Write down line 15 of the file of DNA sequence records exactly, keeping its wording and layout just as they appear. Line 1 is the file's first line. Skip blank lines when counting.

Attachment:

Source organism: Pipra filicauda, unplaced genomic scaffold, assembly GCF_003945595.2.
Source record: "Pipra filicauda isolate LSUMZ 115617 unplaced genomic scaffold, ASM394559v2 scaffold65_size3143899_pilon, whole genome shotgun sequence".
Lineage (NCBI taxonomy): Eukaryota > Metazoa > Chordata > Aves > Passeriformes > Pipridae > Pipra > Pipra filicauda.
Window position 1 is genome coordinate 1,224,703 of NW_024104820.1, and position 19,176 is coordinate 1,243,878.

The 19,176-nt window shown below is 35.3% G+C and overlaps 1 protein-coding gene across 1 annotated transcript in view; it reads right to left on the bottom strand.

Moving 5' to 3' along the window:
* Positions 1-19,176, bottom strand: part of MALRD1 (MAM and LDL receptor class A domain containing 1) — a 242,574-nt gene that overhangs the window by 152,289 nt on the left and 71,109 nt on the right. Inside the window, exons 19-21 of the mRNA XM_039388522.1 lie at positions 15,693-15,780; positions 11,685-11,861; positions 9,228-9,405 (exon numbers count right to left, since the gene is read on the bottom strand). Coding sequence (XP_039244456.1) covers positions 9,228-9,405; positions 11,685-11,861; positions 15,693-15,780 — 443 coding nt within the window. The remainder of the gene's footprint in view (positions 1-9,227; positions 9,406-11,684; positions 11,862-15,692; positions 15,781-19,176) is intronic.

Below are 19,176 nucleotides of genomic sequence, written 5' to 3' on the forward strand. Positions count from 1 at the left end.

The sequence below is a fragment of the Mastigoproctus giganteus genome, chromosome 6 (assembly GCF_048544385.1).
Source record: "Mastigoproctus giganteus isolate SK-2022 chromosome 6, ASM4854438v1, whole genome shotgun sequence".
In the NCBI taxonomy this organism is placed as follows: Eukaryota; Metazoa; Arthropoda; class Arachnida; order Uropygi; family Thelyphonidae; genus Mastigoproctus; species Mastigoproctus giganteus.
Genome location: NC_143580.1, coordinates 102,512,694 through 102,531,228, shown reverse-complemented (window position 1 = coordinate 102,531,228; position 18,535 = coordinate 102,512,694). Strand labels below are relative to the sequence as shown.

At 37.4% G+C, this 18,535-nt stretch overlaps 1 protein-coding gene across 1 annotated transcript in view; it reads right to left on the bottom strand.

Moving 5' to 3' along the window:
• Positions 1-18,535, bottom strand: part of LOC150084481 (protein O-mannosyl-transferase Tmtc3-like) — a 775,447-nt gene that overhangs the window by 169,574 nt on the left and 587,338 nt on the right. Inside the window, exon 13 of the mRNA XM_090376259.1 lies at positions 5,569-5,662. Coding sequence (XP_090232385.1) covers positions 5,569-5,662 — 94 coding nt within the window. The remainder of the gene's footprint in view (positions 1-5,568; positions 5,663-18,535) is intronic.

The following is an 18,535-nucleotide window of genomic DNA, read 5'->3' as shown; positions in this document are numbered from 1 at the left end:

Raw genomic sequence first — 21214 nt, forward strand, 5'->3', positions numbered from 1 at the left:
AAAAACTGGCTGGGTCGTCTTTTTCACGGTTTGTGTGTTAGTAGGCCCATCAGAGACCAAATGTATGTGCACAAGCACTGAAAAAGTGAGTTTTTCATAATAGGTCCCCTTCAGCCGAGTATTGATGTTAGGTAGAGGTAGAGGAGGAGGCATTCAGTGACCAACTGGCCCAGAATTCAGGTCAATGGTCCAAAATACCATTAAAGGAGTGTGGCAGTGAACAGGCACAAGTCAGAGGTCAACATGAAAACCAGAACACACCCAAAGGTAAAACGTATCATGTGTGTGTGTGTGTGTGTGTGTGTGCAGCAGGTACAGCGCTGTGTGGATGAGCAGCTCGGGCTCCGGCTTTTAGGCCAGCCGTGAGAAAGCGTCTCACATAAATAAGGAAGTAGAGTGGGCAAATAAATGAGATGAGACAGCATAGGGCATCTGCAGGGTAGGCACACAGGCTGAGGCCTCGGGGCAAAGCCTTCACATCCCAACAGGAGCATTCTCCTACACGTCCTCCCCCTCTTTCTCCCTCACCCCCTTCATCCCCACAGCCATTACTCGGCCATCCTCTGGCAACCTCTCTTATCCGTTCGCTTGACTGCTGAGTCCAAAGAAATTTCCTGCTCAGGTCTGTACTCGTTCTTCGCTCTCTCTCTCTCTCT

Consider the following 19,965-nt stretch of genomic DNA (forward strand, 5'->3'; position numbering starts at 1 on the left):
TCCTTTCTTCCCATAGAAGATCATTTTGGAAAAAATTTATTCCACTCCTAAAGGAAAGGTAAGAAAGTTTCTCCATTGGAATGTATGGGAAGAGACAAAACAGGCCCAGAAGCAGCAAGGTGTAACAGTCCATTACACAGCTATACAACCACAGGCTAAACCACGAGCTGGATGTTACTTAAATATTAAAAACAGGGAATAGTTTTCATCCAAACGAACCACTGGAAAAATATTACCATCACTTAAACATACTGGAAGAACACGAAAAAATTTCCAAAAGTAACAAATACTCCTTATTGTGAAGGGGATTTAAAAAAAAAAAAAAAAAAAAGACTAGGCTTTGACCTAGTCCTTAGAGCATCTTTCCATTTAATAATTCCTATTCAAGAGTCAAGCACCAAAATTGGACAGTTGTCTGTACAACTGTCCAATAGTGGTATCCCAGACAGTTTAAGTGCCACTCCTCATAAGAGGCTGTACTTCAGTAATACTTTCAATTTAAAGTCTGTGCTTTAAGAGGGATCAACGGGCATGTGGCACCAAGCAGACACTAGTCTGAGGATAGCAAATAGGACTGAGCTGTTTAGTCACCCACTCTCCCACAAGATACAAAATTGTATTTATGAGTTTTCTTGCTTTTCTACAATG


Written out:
• Positions 1-18,535, bottom strand: part of LOC150084481 (protein O-mannosyl-transferase Tmtc3-like) — a 775,447-nt gene that overhangs the window by 169,574 nt on the left and 587,338 nt on the right. Inside the window, exon 13 of the mRNA XM_090376259.1 lies at positions 5,569-5,662. Coding sequence (XP_090232385.1) covers positions 5,569-5,662 — 94 coding nt within the window. The remainder of the gene's footprint in view (positions 1-5,568; positions 5,663-18,535) is intronic.